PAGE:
Our next CSCCE Community Call is on Wednesday 19th February at 2pm Eastern. Join us to discuss how we’re going to be creating Community Profiles to help connect scientific community managers with others doing similar things – and how to make the profiles useful to you!
Introducing the Community Profiles project
Some of the questions that we get asked most often about scientific community management go along the lines of “I’m looking to launch a new community focused on X. Can you tell me about another organization that’s already done this?” or “We’re looking to expand our community programming to include Y. Are there any best practices about how to do this – or things we should absolutely avoid?”
To help our community members to answer these questions more directly themselves, we’re looking to create a series of downloadable Community Profiles. At this concept stage (read: plans may evolve as we test and iterate!) we envisage that the profiles will be very visual, two-page summary sheets with some vital stats about specific communities that have agreed to be featured. As a user, you’ll be able to compare communities with similar audiences, online tools, programming and more – and possibly also reach out to their community manager to ask any follow up questions.
In January’s Community Call we reviewed our plans for CSCCE’s programming for the first few months of 2020. In this post we recap our intentions to launch three initial working groups this month – as a precursor to creating the supporting structures for future working groups later this year.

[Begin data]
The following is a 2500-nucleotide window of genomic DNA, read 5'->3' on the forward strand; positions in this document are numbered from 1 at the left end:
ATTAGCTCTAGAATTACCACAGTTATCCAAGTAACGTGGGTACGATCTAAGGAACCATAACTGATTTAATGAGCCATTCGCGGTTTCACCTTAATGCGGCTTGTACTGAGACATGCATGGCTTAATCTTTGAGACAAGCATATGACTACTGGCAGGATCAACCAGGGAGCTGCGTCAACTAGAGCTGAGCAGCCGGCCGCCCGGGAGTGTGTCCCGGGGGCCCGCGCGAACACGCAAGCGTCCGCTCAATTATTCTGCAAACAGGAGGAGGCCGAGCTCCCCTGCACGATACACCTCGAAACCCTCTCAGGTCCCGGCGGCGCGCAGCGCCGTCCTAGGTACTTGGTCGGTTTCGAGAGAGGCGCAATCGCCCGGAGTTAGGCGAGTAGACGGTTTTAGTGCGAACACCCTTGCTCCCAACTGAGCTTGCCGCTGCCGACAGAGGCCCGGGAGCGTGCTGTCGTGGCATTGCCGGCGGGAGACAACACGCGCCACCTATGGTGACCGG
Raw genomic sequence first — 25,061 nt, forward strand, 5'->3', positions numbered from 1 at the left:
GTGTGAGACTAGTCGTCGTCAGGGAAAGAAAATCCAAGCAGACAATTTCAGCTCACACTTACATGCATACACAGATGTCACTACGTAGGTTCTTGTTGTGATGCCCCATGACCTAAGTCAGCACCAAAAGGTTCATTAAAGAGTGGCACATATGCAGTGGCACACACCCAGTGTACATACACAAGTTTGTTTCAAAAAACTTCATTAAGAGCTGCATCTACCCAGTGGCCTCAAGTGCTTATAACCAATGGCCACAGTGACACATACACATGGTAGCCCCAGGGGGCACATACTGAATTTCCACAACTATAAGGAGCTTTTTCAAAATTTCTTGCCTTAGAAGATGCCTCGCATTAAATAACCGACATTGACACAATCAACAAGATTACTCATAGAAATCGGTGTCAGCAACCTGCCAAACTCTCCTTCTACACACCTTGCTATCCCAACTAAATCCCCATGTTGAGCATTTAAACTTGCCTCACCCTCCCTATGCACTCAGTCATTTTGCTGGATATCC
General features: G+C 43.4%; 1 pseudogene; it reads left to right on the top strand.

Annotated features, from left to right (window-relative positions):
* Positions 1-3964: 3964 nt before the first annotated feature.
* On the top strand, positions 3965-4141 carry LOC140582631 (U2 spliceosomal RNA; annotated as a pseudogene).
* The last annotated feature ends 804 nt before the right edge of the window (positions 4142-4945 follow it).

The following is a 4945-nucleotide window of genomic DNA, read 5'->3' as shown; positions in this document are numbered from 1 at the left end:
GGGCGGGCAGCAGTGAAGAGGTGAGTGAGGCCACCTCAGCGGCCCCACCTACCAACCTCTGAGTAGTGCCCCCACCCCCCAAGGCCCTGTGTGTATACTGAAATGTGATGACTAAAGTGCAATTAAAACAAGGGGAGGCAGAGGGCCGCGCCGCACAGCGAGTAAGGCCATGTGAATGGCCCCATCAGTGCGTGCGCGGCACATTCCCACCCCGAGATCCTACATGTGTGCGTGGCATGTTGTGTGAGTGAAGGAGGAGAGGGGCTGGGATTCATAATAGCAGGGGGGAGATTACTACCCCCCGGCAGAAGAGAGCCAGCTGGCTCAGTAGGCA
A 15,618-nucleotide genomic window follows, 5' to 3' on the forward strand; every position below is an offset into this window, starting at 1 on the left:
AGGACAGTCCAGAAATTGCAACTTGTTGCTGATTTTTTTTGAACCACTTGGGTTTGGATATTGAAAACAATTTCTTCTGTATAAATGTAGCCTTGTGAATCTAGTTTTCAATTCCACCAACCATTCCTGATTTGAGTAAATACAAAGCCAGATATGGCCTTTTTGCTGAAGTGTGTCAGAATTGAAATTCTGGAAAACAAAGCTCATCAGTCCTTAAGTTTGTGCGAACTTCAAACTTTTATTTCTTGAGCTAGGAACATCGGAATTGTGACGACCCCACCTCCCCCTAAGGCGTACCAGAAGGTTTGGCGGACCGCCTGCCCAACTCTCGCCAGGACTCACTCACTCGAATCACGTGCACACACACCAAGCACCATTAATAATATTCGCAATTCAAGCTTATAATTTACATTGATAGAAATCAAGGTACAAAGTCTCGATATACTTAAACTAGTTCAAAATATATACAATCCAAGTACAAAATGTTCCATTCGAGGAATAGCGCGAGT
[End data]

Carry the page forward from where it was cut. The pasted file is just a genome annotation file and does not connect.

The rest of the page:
Why working groups?
CSCCE provides training, programming, resources and research to support community managers in science – and organizations looking to nurture scientific communities. One of our core activities is to host a community of practice, where existing community managers can learn from one another and ask questions of a supportive group of like-minded peers.
In addition to our Slack channel and monthly community calls, we’re now offering community members the opportunity to work more closely together in a working group.
When Naomi Penfold of the CEFP2019 cohort and Stefanie Butland (#CEFP2017) met in person at the January 2019 CEFP training week they decided to continue collaborating online – by setting up virtual co-working sessions. In this joint post they describe the format that’s worked for them and why they’ve found their shared time so valuable.
What is online co-working – and why is it good?
After meeting at the first CEFP2019 Fellows’ meeting, we started a co-working partnership. We meet face-to-face online, at agreed times, to do work – our own work, but together in time. This is remote synchronous co-working via video-meeting.
Briefly, we start a session with each of us saying what we are working on, and how we’d like to break up our time together into work blocks and discussion. At the end of each work block, we report back to each other what we’ve accomplished in that time and whether we’re struggling with anything. These breaks can turn into work discussions when we feel we need that, and that’s the real magic.
In this post by CEFP2019 Fellow Camille Santistevan, Associate Director of Public Relations at the Advanced Science Research Center at The Graduate Center, CUNY, she explores how an organization’s anniversary can be an opportunity to nurture community. Camille shares 5 tips for success and 3 potential challenges to anticipate.
Community-first event planning
Is your scientific organization celebrating an anniversary sometime